Sunday, September 03, 2006

When will Web browsing get interesting again?

I asked myself this question last night after reading a BBC article that discussed a new web browser. While the web browser in question, called Browzar, which claims to provide increased anonymity to users while on the Web, has received at least one review disputing its anonymity claim, the thought of a new web browser nonetheless filled me with some excitement.

Since I was in the download and test mood, I visited the Browzar site and downloaded the free web browser. It requires no installation. I downloaded the software right onto my Iomega Mini USB drive and double-clicked the Browzar icon.

This is the home page screen shot:

As you can see, Browzar is very bare-bones: no bells, no whistles, no fancy widgets, either. Just the basics: "Back" and "Forward" navigation buttons, "Home" and "Print" buttons, as well as a URL address and search fields. I suppose this is the price one pays for anonymity.

I am not an overly technical guy, but I suspect this browser is really a sort of Internet Explorer prophylactic - it protects one's identity while still using Internet Explorer's page rendering engine.

Before making any recommendations, I would rather and wait what the larger community of users has to say about Browzar's anonymity claims.

Coming back to my original question: When will web browsing get interesting again?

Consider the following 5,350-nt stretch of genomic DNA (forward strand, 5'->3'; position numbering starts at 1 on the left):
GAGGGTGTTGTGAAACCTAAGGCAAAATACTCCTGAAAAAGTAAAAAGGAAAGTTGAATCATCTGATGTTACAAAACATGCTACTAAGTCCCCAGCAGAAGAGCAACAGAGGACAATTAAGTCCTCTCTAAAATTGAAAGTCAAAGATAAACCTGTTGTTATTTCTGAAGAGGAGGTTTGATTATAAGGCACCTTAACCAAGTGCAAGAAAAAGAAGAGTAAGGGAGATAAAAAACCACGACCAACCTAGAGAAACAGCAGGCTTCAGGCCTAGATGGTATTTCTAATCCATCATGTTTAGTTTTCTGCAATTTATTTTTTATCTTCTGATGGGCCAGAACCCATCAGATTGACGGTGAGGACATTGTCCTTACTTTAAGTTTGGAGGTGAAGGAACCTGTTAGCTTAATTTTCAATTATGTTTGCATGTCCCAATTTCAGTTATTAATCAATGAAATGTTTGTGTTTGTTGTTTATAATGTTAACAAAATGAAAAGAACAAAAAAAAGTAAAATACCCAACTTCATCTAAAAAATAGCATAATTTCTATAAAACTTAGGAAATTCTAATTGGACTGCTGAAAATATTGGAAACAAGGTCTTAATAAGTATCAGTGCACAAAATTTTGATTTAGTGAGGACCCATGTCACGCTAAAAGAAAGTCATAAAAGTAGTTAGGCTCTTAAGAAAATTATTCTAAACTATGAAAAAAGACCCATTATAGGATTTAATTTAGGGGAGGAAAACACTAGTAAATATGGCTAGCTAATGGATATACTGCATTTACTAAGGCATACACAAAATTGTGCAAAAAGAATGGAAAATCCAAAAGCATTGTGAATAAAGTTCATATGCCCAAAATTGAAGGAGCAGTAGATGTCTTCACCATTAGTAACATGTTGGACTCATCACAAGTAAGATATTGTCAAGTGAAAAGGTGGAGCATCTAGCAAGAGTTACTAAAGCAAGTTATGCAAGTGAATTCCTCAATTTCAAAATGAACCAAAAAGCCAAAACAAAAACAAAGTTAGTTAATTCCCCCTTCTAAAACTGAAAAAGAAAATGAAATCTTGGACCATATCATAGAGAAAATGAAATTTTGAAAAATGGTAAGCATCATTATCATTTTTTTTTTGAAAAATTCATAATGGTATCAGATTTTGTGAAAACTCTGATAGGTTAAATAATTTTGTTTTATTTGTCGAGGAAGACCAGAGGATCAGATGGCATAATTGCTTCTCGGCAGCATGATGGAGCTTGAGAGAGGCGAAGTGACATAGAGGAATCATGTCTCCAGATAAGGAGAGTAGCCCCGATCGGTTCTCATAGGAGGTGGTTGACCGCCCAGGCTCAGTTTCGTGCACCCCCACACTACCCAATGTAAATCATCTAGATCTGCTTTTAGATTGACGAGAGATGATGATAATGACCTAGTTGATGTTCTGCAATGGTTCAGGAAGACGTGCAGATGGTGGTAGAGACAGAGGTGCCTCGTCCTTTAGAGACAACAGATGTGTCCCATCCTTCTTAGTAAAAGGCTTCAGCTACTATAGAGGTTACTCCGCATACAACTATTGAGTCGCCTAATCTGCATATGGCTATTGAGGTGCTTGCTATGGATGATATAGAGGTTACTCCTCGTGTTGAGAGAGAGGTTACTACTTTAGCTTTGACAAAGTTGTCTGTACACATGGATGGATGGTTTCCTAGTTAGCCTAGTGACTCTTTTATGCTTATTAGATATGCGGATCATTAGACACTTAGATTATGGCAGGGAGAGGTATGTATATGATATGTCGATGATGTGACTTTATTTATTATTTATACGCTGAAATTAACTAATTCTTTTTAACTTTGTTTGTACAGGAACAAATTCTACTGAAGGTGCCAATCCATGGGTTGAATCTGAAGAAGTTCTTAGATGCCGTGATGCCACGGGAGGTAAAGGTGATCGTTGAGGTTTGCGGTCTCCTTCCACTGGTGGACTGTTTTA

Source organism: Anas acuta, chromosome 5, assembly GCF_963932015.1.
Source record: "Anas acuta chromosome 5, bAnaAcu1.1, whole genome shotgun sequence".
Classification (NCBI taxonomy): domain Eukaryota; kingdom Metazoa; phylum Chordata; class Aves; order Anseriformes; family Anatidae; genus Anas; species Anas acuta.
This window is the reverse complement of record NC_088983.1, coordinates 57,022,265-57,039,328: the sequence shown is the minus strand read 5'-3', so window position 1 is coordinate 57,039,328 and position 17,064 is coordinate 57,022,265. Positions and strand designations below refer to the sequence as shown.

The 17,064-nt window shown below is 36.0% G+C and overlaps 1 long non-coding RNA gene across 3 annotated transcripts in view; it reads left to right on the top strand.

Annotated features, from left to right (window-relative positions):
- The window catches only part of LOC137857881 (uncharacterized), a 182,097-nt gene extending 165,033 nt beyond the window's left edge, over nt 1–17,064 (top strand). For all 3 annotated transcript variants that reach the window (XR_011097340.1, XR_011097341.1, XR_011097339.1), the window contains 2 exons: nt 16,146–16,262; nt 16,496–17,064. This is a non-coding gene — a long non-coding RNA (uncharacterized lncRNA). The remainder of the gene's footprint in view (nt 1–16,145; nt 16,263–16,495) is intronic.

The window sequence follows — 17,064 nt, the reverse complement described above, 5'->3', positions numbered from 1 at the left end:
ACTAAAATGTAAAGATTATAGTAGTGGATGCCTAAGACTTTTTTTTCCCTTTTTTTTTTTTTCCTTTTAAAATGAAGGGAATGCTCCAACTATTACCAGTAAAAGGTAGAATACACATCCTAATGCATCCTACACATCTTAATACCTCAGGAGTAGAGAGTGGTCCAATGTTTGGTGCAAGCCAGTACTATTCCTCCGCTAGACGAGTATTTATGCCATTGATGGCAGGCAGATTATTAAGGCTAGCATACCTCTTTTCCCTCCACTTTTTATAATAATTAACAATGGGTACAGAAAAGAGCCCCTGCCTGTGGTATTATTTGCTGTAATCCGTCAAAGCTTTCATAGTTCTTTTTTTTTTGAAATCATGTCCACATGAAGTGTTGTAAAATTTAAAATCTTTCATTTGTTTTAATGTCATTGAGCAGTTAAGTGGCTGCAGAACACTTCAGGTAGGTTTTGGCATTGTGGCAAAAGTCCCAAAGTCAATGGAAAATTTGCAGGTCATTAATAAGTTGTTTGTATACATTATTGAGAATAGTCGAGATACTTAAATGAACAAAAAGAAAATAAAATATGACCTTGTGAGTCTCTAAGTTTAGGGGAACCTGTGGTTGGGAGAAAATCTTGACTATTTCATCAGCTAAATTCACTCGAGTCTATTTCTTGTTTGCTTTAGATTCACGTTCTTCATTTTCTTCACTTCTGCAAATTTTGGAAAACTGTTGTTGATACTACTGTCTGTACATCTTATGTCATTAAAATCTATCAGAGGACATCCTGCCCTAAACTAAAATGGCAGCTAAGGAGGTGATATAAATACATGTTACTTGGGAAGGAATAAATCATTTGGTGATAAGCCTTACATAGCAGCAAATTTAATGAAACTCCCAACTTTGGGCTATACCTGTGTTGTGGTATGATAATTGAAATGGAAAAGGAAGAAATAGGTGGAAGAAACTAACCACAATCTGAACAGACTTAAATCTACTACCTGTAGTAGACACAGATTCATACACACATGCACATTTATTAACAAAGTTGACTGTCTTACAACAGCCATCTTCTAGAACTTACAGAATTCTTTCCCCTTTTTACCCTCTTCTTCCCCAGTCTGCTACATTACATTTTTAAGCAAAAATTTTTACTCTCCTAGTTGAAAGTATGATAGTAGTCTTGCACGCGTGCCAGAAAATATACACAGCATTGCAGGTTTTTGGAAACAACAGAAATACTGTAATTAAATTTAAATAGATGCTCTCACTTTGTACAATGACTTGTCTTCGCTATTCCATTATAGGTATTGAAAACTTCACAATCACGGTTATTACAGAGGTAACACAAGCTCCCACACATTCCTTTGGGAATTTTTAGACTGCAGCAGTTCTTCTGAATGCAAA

Back when Firefox was released, I was ecstatic . What a breath of fresh air. This browser demonstrated what integrating new tools and extensibility could do for web browsers. Despite a lag in innovative changes in recent releases, Firefox still remains a powerful browser.

Now we wait for Microsoft Internet Explorer 7. I do not know its release date, but I do know that it will be available to Windows users "as as a high-priority update via Automatic Updates." [Source: Microsoft]. According to the IE 7 official blog, IE 7 will include many new tools and functionality (some of which I am sure we have seen in Firefox).

As we wait and see, I wonder:
  1. When will we see a web browser that becomes a unique expression of the user?
  2. When will we see a browser that gives users a solid and secure framework in which we can create, design, and interact with the web in ways that we define and tailor to our needs?

With several companies competing, perhaps the bigger question is who? Who will deliver the next-gen web browser?

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about the author

I am an information professional, researcher, and writer with over eight years experience in the information services field with experience in information and communication technology.

I have a B.A. in History and a Master's in Library and Information Studies and working on a Web and Multimedia Design certificate.

I believe that empowering people with information can enrich lives and transform the world.